While you might expect to see a built-in dining unit in a boat this size, not so in Finito. A free-standing, eight-seat dining table and chairs takes up the area opposite the galley. It’s eminently practical and really accentuates the spaciousness of the saloon.

Forward are twin loungers and two tub chairs, which were custom made by the boatyard and are matched by two custom coffee tables. There’s also a pop-up TV concealed in the forward port-side storage cabinet.

A trio of Garmin 7416 screens is spread across the wide helm facia, which is serviced by a pair of fully adjustable Besenzoni helm seats. The seats were stitched and covered with Italian leather, picked by Denise, which is duplicated on the spacious helm console. All controls, instruments and switches are easily at hand and there is ample space for just about every extra you’d want.


Twin C18 ACERT Caterpillar engines power Finito to around 24 knots (45km/h). However, when I enquired about some fuel/performance data, Hanson pointed out that it wasn’t available as the owner was not that interested in top speed, but rather economy at low- to mid-range cruising.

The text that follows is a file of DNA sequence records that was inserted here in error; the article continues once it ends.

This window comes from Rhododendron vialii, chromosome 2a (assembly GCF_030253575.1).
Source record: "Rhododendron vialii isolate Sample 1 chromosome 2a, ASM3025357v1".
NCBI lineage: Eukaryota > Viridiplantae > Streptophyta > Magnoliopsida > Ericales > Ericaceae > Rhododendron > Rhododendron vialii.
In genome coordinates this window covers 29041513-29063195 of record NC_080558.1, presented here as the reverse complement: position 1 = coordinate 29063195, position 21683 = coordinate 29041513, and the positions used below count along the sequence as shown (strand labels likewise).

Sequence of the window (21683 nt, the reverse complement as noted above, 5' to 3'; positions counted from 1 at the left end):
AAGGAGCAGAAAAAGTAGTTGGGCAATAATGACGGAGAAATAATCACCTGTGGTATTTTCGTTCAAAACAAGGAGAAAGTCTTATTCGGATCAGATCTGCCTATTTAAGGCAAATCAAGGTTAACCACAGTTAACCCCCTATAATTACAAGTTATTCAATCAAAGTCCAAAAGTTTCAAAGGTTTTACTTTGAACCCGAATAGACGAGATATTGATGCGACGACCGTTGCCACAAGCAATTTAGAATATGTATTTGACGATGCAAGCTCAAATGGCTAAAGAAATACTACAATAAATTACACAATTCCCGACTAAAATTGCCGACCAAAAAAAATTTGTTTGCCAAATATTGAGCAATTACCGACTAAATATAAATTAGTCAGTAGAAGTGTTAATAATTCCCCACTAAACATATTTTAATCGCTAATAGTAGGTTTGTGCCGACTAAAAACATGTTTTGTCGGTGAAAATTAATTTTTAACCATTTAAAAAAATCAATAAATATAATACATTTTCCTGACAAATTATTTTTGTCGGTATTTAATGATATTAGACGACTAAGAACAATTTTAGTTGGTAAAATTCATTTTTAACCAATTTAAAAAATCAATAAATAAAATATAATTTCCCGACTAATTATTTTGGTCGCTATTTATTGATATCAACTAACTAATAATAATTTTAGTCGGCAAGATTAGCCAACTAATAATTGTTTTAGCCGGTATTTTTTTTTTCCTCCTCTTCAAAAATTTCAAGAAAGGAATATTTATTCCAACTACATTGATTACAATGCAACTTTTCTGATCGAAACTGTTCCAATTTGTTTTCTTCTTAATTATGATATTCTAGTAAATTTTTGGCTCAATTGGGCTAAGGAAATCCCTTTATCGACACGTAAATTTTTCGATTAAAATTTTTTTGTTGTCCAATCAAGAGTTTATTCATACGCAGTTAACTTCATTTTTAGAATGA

My driving experience was confined to the shelter of the Broadwater and, at seven knots (13km/h), we recorded a total of just 20lt/hr (both) on the gauge, which computes to around a 2200nm range. At 10 knots (19km/h) that dropped to about 1550nm.

“It’s not about top-end speed – it’s more about how far I can cruise on 10,000lt,” says Ray.

With plans for trips from Darwin to the Kimberley and as far afield as the Bandar Islands in Indonesia, the requirement for good range is important. With 10,000lt fuel capacity and a moderate cruise speed, Finito is more than capable of going the distances required.

With full tanks, Finito easily slipped onto the plane with very little bow attitude and maintained a cruising speed that was marginally less than when under half load. We saw over 22 knots (41km/h) on the GPS, so the extra weight made little difference to the overall performance of the obviously very slippery and efficient hull.


A wide open atrium leads down to the forward and mid section accommodation, where there are three cabins, including two staterooms and a custom-designed breakfast room. While you could utilise the breakfast room space as a utility room or even a smaller fourth cabin, the owners of Finito wanted something a little different.